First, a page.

My disappointment in the President ebbed when, in the days after 9/11, he spoke eloquently for the wounds that the country felt and the resolve that the country needed. The world stood with us, and a real opportunity to unite the nation and the world against terrorism presented itself. That opportunity is now lost, and the world is a more dangerous place for it. The move into Afghanistan was almost universally hailed; Bush doesn't talk about it, but the much maligned French provide one of the larger combat groups in Afghanistan. But moving into Iraq was deeply disturbing. Not that it happened - removing Saddam Hussein is a good thing. I supported the effort to remove Hussein at the time, but as I told my (Republican) brother before the war I had no faith in the Administration's ability to manage the runup to the war, the postwar cleanup or the reconstruction. These concerns were of course bourne out. More disturbing is that the headlong rush to war revealed Bush's previous pattern of taking a tenet of faith (war in Iraq) and seizing any argument to support it regardless of the strength of that argument, and without consideration of his or the nation's credibility.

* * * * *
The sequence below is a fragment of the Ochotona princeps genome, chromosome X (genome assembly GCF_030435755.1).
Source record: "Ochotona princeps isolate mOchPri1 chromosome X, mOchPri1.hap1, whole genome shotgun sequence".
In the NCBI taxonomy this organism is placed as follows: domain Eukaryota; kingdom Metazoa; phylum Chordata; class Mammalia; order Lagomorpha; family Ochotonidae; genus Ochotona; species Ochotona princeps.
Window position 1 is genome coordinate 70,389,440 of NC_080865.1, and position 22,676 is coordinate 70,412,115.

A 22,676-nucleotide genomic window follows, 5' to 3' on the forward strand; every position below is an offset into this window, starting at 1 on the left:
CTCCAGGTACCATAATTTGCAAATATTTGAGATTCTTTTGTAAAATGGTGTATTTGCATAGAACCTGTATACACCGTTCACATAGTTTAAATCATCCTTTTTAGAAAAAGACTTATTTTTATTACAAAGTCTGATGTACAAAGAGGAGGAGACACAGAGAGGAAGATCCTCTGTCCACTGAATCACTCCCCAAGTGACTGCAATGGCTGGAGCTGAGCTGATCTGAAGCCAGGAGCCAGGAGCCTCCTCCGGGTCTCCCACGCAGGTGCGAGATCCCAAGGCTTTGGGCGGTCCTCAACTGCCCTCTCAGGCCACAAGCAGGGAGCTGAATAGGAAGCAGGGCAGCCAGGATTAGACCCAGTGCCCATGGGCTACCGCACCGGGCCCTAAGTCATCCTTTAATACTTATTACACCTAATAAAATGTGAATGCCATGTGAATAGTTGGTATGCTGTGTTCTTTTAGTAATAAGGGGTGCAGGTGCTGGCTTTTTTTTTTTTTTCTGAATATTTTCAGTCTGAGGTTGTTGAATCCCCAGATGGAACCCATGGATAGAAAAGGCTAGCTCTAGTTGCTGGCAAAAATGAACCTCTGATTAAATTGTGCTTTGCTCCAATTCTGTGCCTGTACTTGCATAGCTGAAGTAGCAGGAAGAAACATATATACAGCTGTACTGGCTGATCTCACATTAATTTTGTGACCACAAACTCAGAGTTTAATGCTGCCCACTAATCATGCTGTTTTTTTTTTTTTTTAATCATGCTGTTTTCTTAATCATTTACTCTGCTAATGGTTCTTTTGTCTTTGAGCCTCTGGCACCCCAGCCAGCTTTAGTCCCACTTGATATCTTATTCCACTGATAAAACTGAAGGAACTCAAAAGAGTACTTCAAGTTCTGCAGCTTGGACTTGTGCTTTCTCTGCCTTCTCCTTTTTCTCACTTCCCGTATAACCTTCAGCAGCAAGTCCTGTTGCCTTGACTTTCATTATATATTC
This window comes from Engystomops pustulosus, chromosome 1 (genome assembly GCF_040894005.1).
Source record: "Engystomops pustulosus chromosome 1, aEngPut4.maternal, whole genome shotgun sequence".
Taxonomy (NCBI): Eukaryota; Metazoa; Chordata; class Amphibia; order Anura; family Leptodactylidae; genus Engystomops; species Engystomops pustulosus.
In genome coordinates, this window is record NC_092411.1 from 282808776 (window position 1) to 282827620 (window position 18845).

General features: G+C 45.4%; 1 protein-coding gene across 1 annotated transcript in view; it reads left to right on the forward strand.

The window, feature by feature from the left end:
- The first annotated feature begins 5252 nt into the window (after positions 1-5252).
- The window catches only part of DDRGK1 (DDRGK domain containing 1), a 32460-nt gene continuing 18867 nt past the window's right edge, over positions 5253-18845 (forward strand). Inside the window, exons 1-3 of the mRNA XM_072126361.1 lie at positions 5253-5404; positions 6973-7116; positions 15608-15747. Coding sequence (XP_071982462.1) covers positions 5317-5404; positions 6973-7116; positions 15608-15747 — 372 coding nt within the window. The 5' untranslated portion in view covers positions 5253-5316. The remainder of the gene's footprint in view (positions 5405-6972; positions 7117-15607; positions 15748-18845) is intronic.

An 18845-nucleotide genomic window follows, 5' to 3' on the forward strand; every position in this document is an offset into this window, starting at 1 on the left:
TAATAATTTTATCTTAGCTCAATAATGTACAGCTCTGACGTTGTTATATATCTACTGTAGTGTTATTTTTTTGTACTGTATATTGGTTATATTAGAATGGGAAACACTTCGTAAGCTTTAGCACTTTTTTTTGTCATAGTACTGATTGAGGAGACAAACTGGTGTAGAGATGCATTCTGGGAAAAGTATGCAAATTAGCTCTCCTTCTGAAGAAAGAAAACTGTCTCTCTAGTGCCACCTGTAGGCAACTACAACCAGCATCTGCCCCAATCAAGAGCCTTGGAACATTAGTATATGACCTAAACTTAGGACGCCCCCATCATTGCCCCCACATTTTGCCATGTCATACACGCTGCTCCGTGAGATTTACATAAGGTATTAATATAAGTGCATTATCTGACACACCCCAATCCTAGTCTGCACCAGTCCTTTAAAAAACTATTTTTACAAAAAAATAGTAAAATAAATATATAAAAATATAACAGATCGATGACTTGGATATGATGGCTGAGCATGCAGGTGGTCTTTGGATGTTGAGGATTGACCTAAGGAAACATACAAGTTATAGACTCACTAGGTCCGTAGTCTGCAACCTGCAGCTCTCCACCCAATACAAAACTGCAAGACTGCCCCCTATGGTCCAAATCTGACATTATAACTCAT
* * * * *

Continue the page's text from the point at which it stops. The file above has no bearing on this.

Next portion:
Even after all of these considerations, if the President was willing to even consider that he had made mistakes and to learn from them, or even to demonstrate flexibility of thought, I would be much more sanguine about the country's future. I wouldn't vote for him, but I wouldn't fear his election. As the justifications for war in Iraq have fallen away one by one (and Bush offered several), the one that he is left with is the support of democracy. This is a good one, and one that I support as the best means of fighting terrorism. But Bush is late to the table on this, and his actions in supporting authoritarian regimes in Saudi Arabia and Pakistan give any reformers in the middle east one place to go - to the Islamic extremists. In short, Bush's actions belie his rhetoric, and indicate that he is grasping at a straw not because he believes in it, but because it gets him what he wants - support in the war and re-election. Osama bin Ladin and his ilk want a holy war with the west. My nightmare fear is that the President and his crew will give it to them. And in that horrific conflict, his "universal alienation" foreign policy will leave us with few allies to stand with us and few resources to fight even as his polices along the way have slowly but surely been breaking our military.